In the 1500s, a pestering theologian instituted something called the Marriage Ordinance in Geneva, which made "state registration and church consecration" a dual requirement of matrimony.Time For a Divorce
We have yet to get over this mistake. But isn't it about time we freed marriage from the state?
Imagine if government had no interest in the definition of marriage. Individuals could commit to each other, head to the local priest or rabbi or shaman -- or no one at all -- and enter into contractual agreements, call their blissful union whatever they felt it should be called and go about the business of their lives.
I certainly don't believe that gay marriage will trigger societal instability or undermine traditional marriage -- we already have that covered -- but mostly I believe your private relationships are none of my business. And without any government role in the institution, it wouldn't be the business of the 9th U.S. Circuit Court of Appeals, either.
The [Judge Walker] ruling says:USA Today
Marriage in the United States has always been a civil matter. Civil authorities may permit religious leaders to solemnize marriages but not to determine who may enter or leave a civil marriage. Religious leaders may determine independently whether to recognize a civil marriage or divorce but that recognition or lack thereof has no effect on the relationship under state law.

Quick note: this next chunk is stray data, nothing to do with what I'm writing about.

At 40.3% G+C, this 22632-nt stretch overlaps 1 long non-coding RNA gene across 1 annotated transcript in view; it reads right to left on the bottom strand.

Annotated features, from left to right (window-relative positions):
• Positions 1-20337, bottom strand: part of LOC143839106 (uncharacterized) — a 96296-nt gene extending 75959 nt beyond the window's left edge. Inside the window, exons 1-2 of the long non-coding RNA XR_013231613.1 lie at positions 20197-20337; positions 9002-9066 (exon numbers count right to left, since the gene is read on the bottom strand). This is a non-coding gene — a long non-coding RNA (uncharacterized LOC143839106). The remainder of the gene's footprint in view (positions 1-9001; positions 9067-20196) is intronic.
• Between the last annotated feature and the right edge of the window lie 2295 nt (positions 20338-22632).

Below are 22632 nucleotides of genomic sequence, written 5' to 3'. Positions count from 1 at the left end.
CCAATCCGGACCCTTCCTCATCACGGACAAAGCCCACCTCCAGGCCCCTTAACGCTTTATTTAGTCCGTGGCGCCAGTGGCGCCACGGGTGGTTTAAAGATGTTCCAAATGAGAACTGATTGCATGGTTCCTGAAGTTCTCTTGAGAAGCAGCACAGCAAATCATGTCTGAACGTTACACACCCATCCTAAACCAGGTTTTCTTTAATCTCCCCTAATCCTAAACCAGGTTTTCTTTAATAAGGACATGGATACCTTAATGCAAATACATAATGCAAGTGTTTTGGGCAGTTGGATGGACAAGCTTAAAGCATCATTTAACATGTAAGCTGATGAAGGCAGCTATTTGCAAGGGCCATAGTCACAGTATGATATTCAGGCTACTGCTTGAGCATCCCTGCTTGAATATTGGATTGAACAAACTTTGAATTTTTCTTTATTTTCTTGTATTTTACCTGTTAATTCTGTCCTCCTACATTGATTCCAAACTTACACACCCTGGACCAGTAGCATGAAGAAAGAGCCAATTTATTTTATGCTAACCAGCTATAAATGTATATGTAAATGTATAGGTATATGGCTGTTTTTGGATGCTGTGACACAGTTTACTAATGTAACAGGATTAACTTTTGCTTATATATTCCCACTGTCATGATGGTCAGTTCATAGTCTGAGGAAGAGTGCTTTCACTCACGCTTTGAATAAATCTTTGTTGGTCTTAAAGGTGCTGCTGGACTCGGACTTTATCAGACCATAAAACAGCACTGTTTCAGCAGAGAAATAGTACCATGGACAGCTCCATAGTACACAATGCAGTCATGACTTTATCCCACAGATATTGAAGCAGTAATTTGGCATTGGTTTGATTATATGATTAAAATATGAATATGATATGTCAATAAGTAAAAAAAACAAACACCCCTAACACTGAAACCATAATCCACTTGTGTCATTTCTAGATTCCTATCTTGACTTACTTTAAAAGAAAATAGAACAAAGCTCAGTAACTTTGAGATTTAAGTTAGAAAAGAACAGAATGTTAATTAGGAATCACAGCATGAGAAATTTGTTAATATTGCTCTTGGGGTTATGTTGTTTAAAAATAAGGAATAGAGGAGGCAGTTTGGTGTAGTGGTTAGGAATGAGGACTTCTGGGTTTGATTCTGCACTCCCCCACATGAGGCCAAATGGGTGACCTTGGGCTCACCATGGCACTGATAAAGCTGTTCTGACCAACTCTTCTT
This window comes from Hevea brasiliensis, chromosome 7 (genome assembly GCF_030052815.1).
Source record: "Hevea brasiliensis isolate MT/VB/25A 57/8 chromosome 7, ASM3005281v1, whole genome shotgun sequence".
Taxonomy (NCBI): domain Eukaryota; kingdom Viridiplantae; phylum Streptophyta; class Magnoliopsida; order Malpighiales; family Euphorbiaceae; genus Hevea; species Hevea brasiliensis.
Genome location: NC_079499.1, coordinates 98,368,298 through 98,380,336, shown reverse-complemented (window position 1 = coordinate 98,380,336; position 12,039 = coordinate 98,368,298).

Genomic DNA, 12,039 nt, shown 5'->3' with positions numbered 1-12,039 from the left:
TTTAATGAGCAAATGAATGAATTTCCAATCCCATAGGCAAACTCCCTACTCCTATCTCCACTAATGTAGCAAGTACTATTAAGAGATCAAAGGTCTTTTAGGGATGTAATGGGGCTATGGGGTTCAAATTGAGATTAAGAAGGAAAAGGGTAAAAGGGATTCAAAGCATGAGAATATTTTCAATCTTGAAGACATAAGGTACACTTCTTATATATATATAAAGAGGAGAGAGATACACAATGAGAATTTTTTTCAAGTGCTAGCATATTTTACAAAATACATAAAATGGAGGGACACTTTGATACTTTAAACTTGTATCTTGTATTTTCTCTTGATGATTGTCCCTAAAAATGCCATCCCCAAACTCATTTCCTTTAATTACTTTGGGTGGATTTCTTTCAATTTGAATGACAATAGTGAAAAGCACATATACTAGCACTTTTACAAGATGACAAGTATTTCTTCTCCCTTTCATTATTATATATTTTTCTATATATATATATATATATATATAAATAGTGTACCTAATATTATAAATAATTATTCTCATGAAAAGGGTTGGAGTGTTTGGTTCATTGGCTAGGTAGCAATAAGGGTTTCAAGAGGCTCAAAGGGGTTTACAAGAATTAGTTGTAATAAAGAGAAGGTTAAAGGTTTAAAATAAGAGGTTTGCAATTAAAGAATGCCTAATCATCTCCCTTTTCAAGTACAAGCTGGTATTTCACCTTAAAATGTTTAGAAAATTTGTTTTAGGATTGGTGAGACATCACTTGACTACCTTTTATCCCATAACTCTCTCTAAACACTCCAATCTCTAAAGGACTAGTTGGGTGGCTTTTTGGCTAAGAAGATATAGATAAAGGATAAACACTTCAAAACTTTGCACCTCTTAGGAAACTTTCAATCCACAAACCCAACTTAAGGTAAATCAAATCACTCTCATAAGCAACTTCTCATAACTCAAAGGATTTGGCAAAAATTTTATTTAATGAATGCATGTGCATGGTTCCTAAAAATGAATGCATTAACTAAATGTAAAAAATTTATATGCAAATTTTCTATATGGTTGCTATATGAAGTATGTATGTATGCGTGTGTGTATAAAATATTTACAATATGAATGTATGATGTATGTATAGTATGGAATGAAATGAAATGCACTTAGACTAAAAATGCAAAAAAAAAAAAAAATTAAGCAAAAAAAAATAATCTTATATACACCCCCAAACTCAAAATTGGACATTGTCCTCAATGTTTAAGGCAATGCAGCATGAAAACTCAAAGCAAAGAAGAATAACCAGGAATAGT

Walker also writes,
Proposition 8 does not affect the First Amendment rights of those opposed to marriage for same-sex couples. Prior to Proposition 8, no religious group was required to recognize marriage for same-sex couples.
He cites the California constitution that...
Affording same-sex couples the opportunity to obtain the designation of marriage will not impinge upon the religious freedom of any religious organization, official, or any other person; no religion will be required to change its religious policies or practices with regard to same-sex couples, and no religious officiant will be required to solemnize a marriage in contravention of his or her religious beliefs.